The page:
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Ensuring Regulatory Compliance for Flavor Companies
By: Patty Benson, SAFC
Posted: January 9, 2009, from the January 2009 issue of P&F magazine.
page 2 of 3
Following an evaluation process that led to the reshuffling of activities both domestically and overseas, it was determined that an investment was need to upgrade packaging stations, install a controlled HVAC system, flooring, receiving docks and lighting, replacement windows and cooler, and other general facility maintenance.
Using an existing ISO 9001:2000-certified quality management system as the backbone for our enhancements to meet food safety standards, representatives from the company’s quality assurance departments at each respective site led the policy upgrade project. Following evaluation, the standards identified that required improvement or further definition included our pest control policy, food sanitation policy and glass policy. Several lower-level procedures were also identified for revision, including the need to establish a food safety committee and an HACCP program.
Project “owners” were then assigned to develop or revise the identified policies and procedures, and timelines for approval were established. A cross-functional food safety committee was set up at each site, including personnel from quality assurance, quality control, operations, engineering and maintenance. The food safety committee developed the HACCP program at both sites that was responsible for identifying program concerns, driving improvement initiatives, and generally maintaining the ongoing food safety program.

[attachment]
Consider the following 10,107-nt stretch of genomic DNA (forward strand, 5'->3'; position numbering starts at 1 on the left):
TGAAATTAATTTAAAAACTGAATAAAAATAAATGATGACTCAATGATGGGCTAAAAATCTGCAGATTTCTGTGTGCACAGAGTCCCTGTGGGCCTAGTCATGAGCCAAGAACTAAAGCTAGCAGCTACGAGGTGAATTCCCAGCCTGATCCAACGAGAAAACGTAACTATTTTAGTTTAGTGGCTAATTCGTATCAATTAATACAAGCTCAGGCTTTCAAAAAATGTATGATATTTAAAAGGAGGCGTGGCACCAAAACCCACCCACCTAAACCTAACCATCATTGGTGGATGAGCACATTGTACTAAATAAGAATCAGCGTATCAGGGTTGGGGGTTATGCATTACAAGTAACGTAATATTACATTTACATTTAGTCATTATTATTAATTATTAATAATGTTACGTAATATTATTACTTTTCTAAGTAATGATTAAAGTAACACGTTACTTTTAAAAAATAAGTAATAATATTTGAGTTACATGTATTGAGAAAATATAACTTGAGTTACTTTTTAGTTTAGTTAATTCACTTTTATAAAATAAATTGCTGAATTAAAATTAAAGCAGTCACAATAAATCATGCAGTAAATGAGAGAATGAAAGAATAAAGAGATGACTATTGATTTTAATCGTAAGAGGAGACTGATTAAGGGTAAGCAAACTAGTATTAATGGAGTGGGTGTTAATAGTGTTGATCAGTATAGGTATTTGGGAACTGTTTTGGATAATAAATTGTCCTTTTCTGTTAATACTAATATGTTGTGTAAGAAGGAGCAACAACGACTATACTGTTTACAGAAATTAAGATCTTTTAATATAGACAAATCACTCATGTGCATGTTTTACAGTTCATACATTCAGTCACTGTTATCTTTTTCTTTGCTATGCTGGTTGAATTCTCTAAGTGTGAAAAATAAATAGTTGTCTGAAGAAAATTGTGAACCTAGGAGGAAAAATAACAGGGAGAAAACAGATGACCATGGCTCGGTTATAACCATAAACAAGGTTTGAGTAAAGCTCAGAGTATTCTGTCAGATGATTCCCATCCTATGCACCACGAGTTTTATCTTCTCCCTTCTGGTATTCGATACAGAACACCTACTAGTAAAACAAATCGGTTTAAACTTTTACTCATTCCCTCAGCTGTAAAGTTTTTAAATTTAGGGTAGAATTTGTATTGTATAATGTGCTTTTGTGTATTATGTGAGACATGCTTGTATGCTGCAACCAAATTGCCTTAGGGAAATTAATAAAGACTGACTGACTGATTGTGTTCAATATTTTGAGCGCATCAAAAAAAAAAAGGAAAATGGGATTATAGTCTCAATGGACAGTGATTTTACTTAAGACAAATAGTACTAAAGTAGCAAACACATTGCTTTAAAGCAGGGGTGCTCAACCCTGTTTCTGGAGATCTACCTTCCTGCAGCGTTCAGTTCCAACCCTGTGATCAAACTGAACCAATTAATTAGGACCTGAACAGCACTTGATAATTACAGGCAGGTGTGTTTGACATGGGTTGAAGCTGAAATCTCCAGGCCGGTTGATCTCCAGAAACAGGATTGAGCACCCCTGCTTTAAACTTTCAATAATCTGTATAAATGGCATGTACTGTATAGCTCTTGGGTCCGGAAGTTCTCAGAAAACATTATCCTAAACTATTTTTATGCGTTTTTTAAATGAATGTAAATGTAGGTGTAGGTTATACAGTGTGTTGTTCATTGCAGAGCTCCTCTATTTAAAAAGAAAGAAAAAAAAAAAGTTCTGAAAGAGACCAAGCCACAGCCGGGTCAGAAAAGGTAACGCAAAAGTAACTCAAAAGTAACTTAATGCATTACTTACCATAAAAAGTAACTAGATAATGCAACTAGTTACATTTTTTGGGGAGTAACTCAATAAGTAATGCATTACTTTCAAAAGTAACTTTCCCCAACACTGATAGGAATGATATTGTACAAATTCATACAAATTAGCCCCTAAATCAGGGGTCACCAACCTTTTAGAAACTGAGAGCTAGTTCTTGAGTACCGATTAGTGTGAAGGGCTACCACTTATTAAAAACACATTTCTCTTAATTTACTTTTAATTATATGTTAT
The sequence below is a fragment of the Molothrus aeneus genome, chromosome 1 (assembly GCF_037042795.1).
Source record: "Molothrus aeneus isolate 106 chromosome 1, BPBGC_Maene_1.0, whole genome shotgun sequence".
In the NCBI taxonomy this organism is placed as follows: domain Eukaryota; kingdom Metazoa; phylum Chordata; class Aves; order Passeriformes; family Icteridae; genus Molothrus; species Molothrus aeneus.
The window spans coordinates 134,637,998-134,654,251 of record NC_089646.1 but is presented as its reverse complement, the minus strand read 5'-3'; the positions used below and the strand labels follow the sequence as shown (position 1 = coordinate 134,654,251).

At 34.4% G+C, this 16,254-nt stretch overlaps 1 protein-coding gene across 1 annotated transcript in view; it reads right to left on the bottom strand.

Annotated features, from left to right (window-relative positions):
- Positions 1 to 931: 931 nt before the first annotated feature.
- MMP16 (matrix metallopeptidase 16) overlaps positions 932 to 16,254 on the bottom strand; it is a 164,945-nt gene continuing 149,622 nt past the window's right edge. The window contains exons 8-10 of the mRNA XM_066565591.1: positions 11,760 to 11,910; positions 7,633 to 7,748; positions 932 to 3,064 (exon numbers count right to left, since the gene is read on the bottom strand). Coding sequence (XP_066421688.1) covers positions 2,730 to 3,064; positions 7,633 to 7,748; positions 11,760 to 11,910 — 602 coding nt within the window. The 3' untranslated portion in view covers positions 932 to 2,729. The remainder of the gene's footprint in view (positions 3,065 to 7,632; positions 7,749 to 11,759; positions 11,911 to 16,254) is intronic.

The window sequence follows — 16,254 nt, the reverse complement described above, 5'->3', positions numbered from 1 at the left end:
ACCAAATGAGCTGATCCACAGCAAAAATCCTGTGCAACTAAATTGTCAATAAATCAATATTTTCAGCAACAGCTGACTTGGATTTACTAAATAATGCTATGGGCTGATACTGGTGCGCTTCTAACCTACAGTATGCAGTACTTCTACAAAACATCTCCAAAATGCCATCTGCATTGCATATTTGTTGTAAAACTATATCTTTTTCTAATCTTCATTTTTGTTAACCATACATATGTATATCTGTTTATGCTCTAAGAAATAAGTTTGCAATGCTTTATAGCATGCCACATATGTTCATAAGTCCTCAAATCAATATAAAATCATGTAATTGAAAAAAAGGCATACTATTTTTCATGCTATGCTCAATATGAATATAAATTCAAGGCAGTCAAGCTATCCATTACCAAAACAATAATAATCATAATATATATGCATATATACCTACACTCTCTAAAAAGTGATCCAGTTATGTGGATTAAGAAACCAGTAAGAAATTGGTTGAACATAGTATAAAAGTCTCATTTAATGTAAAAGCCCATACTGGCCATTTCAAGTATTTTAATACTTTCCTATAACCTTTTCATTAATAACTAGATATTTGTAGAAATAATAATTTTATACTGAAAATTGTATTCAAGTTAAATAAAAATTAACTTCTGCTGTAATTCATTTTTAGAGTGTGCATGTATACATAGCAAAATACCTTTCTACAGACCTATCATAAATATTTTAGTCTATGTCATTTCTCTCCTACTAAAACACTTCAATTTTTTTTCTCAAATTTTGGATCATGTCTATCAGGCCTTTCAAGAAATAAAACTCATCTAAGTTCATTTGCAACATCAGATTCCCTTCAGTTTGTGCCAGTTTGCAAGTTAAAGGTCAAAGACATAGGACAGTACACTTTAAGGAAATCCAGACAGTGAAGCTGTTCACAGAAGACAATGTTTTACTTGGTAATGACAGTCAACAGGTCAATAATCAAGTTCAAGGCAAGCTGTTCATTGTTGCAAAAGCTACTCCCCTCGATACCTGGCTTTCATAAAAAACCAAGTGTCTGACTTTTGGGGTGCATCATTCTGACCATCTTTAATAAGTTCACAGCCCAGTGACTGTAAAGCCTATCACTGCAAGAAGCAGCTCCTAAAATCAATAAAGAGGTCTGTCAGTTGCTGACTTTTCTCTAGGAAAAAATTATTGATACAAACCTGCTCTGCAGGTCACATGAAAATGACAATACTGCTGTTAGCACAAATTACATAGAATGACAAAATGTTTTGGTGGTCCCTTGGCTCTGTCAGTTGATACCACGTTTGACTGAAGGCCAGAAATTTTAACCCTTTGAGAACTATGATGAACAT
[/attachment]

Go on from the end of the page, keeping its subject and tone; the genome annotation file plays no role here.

When the majority of one’s flavor and fragrance products are purchased from vendors, a robust vendor management system is key to certifying products as “food grade” and enabling timely delivery to customers at a competitive price. This requires that purchasing departments lead the vendor qualification improvement project. This team should develop a system that includes a comprehensive vendor questionnaire, a risk-based on-site vendor audit program, and a vendor performance measurement metric. Key to this process is ensuring that the vendors supplying products comply with applicable regulations and industry standards. Our company had strong vendor relationships in place and this, along with the purchasing team’s persistence in qualifying each vendor, was indispensable to this effort being successful. In the end, one’s program should certify that vendors have the capability to provide customers with the necessary documentation, including information and certification on genetically modified organisms (GMO), allergens, natural status, etc. In addition, a strong QC testing program must be in place to ensure that all product lots meet purity, identity and heavy metals requirements.
Personnel Practices To improve personnel responsibilities and training, job roles must be developed, training plans designed and training programs delivered. A key fundamental requirement to the success of any improvement plan is cultural change within the organization. Those new to the food industry environment must acclimatize themselves to the unique standards of cleanliness, documentation, and material control, which differ from the research chemical business. Acting under operations and quality assurance teams, an education program should be deployed. Of course, adding personnel with previous food manufacturing experience to the operations and quality assurance groups can bring best practices to facilities, emphasize the importance of compliance and enhance the cultural atmosphere.
Maintenance of the Improvement Program
AIB standards rely upon an ongoing internal audit program to maintain compliance and identify areas for further improvement. Individual site management should look for areas for improvement and address corrective actions through planning and implementation. In the case of SAFC, each site’s quality assurance team is responsible for maintenance of the internal audit program, though auditors from several areas participate using a cross-functional approach that allows numerous parties to evaluate areas and share new ideas and best practices. The food safety audit program is supplemented by an internal audit program carried out to maintain the ISO 9001:2000 certification held by each site. Auditors outside of the food safety committee perform these audits and are able to provide input based on general quality management systems.